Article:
Argued and Submitted, San Francisco, California
September 9, 2013
Appeal from the United States District Court for the District of Nevada. D.C. No. 2:09-cr-00303-JCM-VCF-1. James C. Mahan, District Judge, Presiding.
Jess R. Marchese (argued), Marchese Law Office, Las Vegas, Nevada, for Defendant-Appellant.
Peter S. Levitt (argued), Daniel G. Bogden, Robert L. Ellman, United States Attorney's Office for the District of Nevada, Las Vegas, Nevada; Elizabeth Olson White, Roger Yang, United States Attorney's Office for the District of Nevada, Reno, Nevada, for Plaintiff-Appellee.
Before: Arthur L. Alarcón, Raymond C. Fisher, and Marsha S. Berzon, Circuit Judges. Partial Concurrence and Partial Dissent by Judge Alarcón. ALARCÓN, Circuit Judge, concurring in part and dissenting in part.
FISHER, Circuit Judge
Eric Leon Christian appeals his conviction for two counts of transmitting through interstate commerce email communications containing threats to injure the person of another. He argues that the district court should have allowed his expert, a psychologist who had earlier examined him for
competency to stand trial, to testify regarding his diminished capacity defense and that he was entitled to a jury instruction on diminished capacity even without such expert testimony.
We hold that the district court abused its discretion by excluding Christian's expert solely because he examined Christian for competency rather than for diminished capacity. Instead of focusing exclusively on the different legal standards governing the conclusions the expert was asked to draw, the district court should have evaluated whether the substance of the expert's testimony would have helped the jury decide whether Christian could form the specific intent to threaten the recipients of his emails. Although the record does not allow us to determine whether the expert's testimony should have been admitted, the court should not have excluded such testimony without conducting a voir dire or otherwise giving the expert an opportunity to explain how he could provide meaningful and relevant testimony on diminished capacity from the competency evaluation he had conducted. We further hold that the rule requiring a new trial when a district court erroneously admits prejudicial expert testimony in a civil trial, see Estate of Barabin v. AstenJohnson, Inc., 740 F.3d 457, 2014 WL 129884 (9th Cir. 2014) (en banc), also applies to the erroneous exclusion of expert testimony from a criminal trial. We therefore vacate Christian's conviction and remand for a new trial.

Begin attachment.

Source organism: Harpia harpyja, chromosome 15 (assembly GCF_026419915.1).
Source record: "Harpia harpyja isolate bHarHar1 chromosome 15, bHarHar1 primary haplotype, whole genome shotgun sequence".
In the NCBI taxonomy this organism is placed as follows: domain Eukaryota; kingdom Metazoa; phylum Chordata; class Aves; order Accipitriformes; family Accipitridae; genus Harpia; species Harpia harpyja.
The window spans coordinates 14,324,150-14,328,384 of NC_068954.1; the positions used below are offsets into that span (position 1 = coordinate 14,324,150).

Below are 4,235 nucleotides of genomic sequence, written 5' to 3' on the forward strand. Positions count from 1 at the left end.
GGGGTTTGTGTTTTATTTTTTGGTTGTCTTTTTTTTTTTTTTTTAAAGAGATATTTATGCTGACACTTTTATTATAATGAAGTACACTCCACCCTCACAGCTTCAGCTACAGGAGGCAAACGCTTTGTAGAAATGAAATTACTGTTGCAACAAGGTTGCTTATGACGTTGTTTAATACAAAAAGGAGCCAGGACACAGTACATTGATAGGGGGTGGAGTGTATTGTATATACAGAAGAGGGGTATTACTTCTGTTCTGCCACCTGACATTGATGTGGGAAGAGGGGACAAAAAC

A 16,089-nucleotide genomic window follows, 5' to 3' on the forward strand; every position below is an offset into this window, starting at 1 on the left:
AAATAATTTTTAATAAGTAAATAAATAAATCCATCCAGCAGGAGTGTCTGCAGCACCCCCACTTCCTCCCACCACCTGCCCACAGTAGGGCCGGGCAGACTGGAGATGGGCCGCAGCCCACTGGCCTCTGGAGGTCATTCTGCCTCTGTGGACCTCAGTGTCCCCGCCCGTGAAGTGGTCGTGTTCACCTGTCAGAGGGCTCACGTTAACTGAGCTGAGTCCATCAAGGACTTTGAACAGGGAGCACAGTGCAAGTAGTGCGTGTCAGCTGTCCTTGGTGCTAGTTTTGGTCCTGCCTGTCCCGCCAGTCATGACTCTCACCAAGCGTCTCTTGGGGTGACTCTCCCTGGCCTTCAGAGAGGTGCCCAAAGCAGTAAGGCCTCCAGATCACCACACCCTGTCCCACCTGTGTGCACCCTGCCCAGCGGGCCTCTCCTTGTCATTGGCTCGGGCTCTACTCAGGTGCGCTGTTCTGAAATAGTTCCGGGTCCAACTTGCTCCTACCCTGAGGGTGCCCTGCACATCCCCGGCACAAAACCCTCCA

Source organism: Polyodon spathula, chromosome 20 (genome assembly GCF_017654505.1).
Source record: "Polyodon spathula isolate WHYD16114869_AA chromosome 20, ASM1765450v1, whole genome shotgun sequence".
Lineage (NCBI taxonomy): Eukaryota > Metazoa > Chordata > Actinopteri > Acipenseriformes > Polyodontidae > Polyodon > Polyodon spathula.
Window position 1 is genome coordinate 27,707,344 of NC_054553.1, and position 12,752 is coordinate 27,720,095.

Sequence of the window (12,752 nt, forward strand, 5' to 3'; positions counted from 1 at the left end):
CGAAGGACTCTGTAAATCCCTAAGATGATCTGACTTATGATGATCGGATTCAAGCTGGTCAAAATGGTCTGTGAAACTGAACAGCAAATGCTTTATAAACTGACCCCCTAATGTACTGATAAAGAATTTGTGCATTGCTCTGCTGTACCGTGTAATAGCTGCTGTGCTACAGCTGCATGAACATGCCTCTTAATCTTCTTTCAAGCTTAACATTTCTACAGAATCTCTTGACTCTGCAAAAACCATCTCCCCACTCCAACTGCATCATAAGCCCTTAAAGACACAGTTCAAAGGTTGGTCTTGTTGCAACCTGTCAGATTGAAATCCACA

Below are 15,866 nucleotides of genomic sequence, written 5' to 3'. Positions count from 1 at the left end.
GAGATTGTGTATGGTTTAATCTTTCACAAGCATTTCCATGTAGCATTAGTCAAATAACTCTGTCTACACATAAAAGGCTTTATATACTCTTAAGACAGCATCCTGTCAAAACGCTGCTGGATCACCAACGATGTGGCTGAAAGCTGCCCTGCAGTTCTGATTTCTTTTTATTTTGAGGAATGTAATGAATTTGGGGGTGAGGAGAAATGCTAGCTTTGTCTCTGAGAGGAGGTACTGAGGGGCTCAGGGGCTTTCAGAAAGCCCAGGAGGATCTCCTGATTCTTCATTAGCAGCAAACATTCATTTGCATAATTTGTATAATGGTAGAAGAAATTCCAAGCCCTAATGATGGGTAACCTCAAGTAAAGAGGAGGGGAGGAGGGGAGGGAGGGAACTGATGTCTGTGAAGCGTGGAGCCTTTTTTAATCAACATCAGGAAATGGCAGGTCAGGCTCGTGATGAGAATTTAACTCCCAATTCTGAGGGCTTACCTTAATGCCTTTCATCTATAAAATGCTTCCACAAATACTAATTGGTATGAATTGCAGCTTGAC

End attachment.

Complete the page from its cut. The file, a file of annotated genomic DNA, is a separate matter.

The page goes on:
Finally, we hold that the district court acted within its discretion by denying Christian's request for a diminished capacity instruction on this record. Accordingly, if no new evidence supporting a diminished capacity defense is admitted during Christian's new trial, the district court need not give a diminished capacity instruction.
In May 2009, Christian emailed Joseph Forti, who was then the Chief of the North Las Vegas Police Department, to request police assistance retrieving his car, which had been repossessed several months earlier. Christian argued that the repossession was not valid and that he was still entitled to possess the car. When Forti responded that the department could not help him, Christian emailed a reply that included several threats of violence, stating: " I will have to kill to retrieve my stolen and items [sic] if you do not retrieve them" ; " I have assembled 100 armed angry men from Nevada who are ready for civil war if you stop me from protecting my civil rights" ; " Get my fucking car or watch a terrorist car thief DIE!!!" ; and " This communication is protected by the 1st Amendment and my undying dedication of ridding the earth of terrorist, [sic] who take away Constitutional Rights like YOU and the thief who has my car."
Christian also emailed threats to Michael Davidson, who at the time was the chief deputy city attorney and the chief prosecutor for North Las Vegas. Initially, Christian had requested copies of the case files for two cases, neither of which had been prosecuted by Davidson or by the city attorney's office. In a follow-up email, Christian demanded the case files and threatened to " get a mob together and start a civil war" to kill a state court judge or Davidson himself unless Davidson " g[o]t the Writ of Habeas Corpus out of the way."
After a two-day trial, a jury convicted Christian of two counts of transmitting through interstate commerce an email communication containing a threat to injure the person of another, in violation of 18 U.S.C. § 875(c). The government's witnesses
included Forti and Davidson, who both testified that they took the threats seriously and took steps to protect themselves and others they believed might be in danger of injury. Forti also testified that he believed the person who sent the email was " very disturbed."
Christian rested without testifying or presenting any evidence on his own behalf. He had sought to raise a diminished capacity defense, which allows a defendant to argue that he was incapable of forming the specific intent required by the charged offense -- in his case, the specific intent to threaten. See United States v. Twine, 853 F.2d 676, 678-80 (9th Cir. 1988). The district court precluded Christian's proffered expert witness from testifying about diminished capacity, however, and denied his request for a diminished capacity jury instruction. Christian's only ...